Girls, Media, and the Negotiation of Sexuality: A Study of Race, Class, and Gender in Adolescent Peer Groups

Article excerpt

This study examines how peer group activity and social context affect adolescent girls' interactions with mass media.1 The study consisted of a five-month field observation of middle-school girls from varying race and class backgrounds. The data analysis showed that the peer context was one in which gender identity was consolidated via reference to mediated standards of femininity and sexuality, though these standards differed according to race and class factors. It is concluded that the peer group is of crucial significance: interventions such as media literacy efforts cannot be effective unless they are sensitive to peer group functioning around issues of race, class, and culture.

Adolescence for girls in the United States has been characterized as "a troubled crossing," 2 a period marked by severe psychological and emotional stresses. Recent research indicates that the passage out of childhood for many girls means that they experience a loss of self-esteem and self-determination as cultural norms of femininity and sexuality are imposed upon them.3

Much attention has been paid over the last decade or more to the role of the mass media in this cultural socialization of girls:4 clearly, the media are crucial symbolic vehicles for the construction of meaning in girls' everyday lives. The existing data paint a disturbing portrait of adolescent girls as well as of the mass media: on the whole, girls appear to be vulnerable targets of detrimental media images of femininity. In general, the literature indicates that media representations of femininity are restrictive, unrealistic, focused on physical beauty of a type that is virtually unattainable as well as questionable in terms of its characteristics, and filled with internal contradictions. At the same time, the audience analysis that has been undertaken with adolescent girls reveals that they struggle with these media representations but are ultimately ill-equipped to critically analyze or effectively resist them.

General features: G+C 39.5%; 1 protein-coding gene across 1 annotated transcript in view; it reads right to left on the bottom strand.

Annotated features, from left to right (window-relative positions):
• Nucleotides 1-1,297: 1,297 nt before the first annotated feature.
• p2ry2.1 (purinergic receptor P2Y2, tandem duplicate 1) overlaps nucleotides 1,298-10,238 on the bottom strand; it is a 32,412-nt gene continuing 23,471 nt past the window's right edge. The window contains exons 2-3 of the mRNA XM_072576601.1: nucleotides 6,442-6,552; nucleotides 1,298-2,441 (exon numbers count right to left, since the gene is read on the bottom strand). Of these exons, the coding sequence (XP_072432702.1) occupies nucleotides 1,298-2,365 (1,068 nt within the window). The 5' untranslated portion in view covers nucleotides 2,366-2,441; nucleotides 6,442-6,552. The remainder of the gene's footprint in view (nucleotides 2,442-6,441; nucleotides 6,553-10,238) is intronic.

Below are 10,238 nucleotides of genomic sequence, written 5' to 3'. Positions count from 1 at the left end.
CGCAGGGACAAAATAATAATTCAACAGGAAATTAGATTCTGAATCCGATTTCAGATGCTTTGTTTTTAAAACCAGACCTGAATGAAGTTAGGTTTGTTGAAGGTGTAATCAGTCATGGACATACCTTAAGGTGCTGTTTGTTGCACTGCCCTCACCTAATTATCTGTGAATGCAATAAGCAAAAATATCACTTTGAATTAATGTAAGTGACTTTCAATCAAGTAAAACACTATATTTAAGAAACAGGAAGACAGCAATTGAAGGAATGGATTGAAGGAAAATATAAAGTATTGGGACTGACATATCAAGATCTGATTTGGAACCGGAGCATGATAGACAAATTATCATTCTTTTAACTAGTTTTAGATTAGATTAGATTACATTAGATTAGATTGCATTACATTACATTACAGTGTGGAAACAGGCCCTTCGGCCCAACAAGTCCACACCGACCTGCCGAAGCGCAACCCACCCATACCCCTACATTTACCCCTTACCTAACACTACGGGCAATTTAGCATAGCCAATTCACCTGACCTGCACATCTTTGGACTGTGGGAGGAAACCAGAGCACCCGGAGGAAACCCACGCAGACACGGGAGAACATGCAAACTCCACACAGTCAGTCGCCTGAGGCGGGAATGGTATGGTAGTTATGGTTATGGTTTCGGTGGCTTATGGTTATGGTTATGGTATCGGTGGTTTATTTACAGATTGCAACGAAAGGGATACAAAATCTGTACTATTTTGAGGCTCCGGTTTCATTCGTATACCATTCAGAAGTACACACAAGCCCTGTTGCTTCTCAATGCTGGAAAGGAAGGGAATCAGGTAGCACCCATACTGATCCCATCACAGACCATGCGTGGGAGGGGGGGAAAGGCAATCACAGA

These studies are linked to the considerable body of research documenting adolescent girls' difficulties with respect to issues such as waning self-esteem,5 academic troubles,6 negative body image,7 conflicts surrounding sexuality,8 and other issues related to girls' development. Although the majority of these studies were conducted with upper-middle-class White girls, some of them take into account the impact of race, ethnicity, and class on girls' experiences of adolescence. These findings indicate that-contrary to popular belief-girls of color and girls from lower socioeconomic backgrounds are very hard hit by adolescence and have fewer available resources for help with problems like eating disorders, pregnancies, or depression.9

Bearing these issues and their implications for girls in mind, this study seeks to broaden and deepen our understanding of the role of the mass media in girls' socialization, with a particular emphasis on the context in which this socialization takes place. New theories of child development contend that socialization is context-specific and that the peer groups of childhood and adolescence are responsible for the transmission of cultural norms as well as the modification of children's personality characteristics.10 However, most of the research done to date on adolescence and mass media does not take into account the peer group dynamics involved in media use, nor the race and class factors that might influence these processes.

The key question in this study, then, is how peer group activity and social context affect adolescent girls' interactions with mass media, especially in terms of their dealings with issues of gender and sexuality. This study consisted of a long-term participant observation of middle-school girls combined with in-depth interviews with the girls and their teachers. A significant aspect of the study is that the girls were from sharply varying race and class backgrounds, and these factors were crucial components of the analysis. …


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